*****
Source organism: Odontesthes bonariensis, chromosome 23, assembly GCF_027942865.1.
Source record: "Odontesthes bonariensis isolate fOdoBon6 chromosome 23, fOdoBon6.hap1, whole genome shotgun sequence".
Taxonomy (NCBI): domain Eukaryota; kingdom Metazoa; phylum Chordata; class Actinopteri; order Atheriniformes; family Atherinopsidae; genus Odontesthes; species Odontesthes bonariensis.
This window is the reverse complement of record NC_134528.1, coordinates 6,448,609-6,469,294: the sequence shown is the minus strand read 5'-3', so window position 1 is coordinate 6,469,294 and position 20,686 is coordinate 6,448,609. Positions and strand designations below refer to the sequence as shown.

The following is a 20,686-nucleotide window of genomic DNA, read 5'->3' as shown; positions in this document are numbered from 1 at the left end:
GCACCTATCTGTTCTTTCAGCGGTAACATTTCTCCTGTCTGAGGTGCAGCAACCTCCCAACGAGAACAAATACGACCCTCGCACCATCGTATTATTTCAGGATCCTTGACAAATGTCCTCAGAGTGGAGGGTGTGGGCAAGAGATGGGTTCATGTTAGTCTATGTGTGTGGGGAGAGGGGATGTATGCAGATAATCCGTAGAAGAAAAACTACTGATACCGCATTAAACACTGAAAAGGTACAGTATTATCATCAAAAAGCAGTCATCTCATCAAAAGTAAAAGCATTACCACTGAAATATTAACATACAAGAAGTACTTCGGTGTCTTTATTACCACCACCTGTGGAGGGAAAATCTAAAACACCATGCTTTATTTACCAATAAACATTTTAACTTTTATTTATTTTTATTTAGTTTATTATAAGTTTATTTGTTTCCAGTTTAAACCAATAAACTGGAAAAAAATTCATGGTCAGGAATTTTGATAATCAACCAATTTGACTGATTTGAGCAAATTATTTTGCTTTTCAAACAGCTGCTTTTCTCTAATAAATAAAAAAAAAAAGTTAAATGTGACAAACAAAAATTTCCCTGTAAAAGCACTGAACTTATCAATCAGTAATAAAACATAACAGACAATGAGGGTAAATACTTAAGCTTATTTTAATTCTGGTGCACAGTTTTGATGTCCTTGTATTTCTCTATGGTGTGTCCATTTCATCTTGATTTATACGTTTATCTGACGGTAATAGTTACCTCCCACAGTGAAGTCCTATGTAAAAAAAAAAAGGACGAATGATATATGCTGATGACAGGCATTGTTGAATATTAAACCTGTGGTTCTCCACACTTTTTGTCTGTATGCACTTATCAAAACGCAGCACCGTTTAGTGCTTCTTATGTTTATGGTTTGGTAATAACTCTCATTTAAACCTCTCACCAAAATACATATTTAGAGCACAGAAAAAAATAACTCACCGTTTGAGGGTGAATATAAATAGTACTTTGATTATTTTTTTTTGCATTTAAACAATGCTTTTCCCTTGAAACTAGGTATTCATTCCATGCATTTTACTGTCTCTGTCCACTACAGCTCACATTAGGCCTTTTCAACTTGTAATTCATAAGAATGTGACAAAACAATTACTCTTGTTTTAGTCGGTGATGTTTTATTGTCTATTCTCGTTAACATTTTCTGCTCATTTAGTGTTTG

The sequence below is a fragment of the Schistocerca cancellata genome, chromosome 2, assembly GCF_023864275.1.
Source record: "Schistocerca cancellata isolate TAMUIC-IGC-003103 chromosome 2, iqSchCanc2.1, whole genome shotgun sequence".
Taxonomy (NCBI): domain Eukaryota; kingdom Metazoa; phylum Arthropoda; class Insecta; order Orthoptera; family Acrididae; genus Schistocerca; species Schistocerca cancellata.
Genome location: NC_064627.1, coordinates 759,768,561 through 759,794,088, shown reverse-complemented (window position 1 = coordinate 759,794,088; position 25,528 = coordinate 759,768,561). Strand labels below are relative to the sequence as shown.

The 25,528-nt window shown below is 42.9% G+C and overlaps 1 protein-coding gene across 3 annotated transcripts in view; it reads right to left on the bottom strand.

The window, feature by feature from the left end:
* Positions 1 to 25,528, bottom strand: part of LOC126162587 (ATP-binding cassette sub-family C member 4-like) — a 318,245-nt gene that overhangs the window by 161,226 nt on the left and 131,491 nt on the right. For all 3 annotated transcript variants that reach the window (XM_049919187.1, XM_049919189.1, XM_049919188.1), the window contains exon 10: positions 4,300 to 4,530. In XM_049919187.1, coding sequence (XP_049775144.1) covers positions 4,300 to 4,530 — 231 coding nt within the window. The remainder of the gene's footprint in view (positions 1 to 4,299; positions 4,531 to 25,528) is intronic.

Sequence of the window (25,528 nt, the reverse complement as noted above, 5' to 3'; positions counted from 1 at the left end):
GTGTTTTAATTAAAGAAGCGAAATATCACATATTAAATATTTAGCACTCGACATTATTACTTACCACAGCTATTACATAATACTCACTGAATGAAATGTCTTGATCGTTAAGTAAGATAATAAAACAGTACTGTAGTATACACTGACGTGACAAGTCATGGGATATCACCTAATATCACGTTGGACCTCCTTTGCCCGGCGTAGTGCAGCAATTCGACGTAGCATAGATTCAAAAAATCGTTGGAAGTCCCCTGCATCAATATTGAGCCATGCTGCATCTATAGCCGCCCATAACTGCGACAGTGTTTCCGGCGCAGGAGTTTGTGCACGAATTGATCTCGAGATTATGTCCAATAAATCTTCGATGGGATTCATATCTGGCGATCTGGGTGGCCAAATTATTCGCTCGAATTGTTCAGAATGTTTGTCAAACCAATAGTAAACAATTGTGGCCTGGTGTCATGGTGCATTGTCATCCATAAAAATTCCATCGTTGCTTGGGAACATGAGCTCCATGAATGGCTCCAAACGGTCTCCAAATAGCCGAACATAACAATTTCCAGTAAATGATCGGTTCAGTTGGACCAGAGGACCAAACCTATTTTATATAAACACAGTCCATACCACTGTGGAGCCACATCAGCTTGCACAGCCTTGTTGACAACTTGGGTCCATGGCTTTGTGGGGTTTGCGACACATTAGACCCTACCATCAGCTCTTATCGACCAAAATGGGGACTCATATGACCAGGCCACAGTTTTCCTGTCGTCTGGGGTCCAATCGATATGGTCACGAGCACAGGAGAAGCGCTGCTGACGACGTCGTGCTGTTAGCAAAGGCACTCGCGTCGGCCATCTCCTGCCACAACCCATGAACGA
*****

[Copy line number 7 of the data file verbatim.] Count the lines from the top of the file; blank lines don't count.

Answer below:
The sequence below is a fragment of the Schistocerca cancellata genome, chromosome 2, assembly GCF_023864275.1.